Tuesday 3 October 2017

The Little Grebe on the Round Pond came right to the edge for a close-up view, in spite of a small crowd watching it.

Here it is swimming under water.

Two of the young Great Crested Grebes from the nest on the Long Water were playing at nest building, using the abandoned Coot nest under the willow next to the bridge.

There were plenty of Red-Crested Pochards at the Serpentine island. The drakes are now back in their showy breeding plumage.

The Black Swan can face down any Mute Swan on the lake except for the three dominant males, one on the Long Water and one at each end of the Serpentine.

Blondie the Egyptian Goose had been bathing, and flapped her pale wings to dry them.

This is one of the young Greylags from this year, still not quite adult in appearance and with the butterscotch-coloured feet that birds of this age have.

This Black-Headed Gull's rings show that it's from Germany, and was ringed at the bird observatory on Helgoland island.

A young Herring Gull was playing with a small seed ...

... but this third-year one had a big plane seed. You'd think it was too old for toys.

A Herring Gull struggled to swallow an enormous piece of bread. It managed in the end.

A Magpie was also having trouble with a bit of bread, in this case because it was very stale, and had to be held down firmly and ripped apart with a considerable effort.

Another Magpie had found more agreeable food in the rowan trees on Buck Hill.

So had a Blackbird.

A Long-Tailed Tit paused in a tree at the foot of the hill. The flocks have quite predicatble routes, dictated by the lines of trees in the park.

No sight of a Little Owl again today. The hole in the oak tree near the Albert Memorial had been invaded by a couple of insolent squirrels.


  1. Lovely close up footage of the Little Grebe. I hadn't appreciated that they seem almost spherical...yet still so dainty!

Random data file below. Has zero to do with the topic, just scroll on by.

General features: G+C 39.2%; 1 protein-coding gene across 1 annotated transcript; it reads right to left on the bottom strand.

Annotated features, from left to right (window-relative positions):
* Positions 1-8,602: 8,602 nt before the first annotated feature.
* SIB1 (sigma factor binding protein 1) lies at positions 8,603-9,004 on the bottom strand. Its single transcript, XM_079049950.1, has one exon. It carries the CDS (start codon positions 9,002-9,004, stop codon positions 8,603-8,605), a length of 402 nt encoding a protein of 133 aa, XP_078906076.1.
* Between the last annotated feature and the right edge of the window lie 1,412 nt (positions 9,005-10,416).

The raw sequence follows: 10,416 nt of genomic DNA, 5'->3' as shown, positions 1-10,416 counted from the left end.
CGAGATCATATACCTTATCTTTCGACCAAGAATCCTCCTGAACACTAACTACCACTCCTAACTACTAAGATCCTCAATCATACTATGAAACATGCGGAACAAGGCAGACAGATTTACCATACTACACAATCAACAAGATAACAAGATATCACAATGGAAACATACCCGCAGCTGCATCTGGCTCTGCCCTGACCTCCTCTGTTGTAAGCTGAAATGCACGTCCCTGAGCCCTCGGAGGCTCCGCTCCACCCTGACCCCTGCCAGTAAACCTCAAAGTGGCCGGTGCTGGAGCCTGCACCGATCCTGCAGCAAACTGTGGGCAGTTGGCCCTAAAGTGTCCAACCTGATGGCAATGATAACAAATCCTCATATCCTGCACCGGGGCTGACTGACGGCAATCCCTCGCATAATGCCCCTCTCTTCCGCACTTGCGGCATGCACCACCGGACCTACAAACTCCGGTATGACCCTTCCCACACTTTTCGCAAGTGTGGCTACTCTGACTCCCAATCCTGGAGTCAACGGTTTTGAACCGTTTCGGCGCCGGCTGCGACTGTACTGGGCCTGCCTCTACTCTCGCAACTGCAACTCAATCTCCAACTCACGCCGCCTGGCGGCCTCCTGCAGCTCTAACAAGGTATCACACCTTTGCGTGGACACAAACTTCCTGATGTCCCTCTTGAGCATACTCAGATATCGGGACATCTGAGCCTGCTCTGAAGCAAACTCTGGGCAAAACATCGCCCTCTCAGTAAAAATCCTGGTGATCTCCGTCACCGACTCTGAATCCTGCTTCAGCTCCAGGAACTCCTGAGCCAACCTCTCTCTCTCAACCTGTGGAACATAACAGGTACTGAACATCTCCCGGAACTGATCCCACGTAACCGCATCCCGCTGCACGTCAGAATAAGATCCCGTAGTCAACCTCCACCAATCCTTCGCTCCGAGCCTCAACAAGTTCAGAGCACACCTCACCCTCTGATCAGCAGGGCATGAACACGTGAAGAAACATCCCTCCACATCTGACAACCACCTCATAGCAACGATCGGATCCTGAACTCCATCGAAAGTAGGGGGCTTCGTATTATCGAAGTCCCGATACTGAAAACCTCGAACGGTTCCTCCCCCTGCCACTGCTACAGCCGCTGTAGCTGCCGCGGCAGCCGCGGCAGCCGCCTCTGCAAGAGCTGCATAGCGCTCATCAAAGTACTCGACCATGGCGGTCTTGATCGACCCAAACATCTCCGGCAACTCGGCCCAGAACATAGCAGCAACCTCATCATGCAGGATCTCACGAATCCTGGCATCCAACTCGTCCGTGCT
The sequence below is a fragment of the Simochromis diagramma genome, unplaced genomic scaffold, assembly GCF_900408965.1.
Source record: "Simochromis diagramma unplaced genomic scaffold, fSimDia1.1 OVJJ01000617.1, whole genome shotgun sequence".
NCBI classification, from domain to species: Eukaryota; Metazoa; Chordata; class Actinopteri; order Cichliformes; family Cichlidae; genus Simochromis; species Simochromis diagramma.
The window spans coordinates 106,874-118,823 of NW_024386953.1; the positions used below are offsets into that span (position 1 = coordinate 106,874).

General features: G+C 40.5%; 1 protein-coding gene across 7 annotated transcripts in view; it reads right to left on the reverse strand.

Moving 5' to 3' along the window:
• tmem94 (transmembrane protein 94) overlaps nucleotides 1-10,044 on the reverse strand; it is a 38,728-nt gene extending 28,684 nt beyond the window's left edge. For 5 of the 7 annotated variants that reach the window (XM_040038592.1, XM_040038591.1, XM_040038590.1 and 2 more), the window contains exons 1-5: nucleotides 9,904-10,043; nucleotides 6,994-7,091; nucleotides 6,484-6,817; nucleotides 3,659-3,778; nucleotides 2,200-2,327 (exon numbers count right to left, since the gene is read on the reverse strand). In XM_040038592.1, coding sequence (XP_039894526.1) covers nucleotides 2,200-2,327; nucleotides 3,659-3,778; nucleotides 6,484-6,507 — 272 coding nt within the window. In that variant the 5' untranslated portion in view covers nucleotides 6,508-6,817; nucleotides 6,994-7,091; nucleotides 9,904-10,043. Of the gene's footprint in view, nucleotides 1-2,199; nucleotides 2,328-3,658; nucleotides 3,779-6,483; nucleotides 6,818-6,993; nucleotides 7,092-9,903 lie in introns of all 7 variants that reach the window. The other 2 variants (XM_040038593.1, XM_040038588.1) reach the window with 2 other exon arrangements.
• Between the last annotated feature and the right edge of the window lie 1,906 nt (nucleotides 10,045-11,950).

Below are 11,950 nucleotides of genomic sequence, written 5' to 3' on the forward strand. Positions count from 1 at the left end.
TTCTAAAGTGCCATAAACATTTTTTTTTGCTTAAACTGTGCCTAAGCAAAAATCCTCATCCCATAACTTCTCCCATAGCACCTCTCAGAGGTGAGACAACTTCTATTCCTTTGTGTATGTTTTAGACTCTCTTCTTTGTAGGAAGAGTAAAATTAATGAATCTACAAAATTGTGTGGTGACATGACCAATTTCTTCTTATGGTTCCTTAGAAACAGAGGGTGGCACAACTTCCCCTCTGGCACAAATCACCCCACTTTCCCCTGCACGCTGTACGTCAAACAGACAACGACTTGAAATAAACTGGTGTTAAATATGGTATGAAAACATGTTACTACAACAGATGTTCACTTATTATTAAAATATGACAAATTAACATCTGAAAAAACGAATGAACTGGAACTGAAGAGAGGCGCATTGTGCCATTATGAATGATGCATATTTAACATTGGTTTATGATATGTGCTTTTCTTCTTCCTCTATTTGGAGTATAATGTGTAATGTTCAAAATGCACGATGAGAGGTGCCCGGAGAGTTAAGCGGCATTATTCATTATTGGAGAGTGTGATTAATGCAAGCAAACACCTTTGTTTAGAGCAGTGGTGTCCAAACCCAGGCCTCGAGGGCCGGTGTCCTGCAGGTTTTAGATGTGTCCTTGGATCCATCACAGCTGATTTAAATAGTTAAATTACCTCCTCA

1. They fluff themselves up to a startling extent when on the surface, especially on cold days. A fraction of a second before diving, they clench their feathers down and become slim and streamlined, the shape shown in the underwater picture. Incidentally, this is the first time I have been able to photograph a Little Grebe under water.

    2. A fascinating detail, thank you. Is there no end to the charm of this diminutive bird?

  2. How very lovely, the picture of the Magpie with the red berries.

    No wonder the Little Grebe attracted such notice: it's such a charming little bird, so quiet and unassuming, and yet so prodigiously efficient.

    1. Its Spanish name, zampullín chico, is charming too.

  3. didnt know there is such a blog on this park. I was visiting the park on 1 oct and photographing some of the birds too and I found alot of the bird names from your blog. Thanks

  4. I'm glad you found the blog helpful. Often you can find the Chinese name of a bird by typing the English name (or the scientific name) into English Wikipedia. Open the article on the bird, then look down the list of languages on the left side to see if there is a Chinese version of the article. Open this, and you will find the Chinese name. I just used this method to find that the Chinese for a Little Grebe is 小鷿鷈.

  5. i do have a bird that not able to identify possible to help?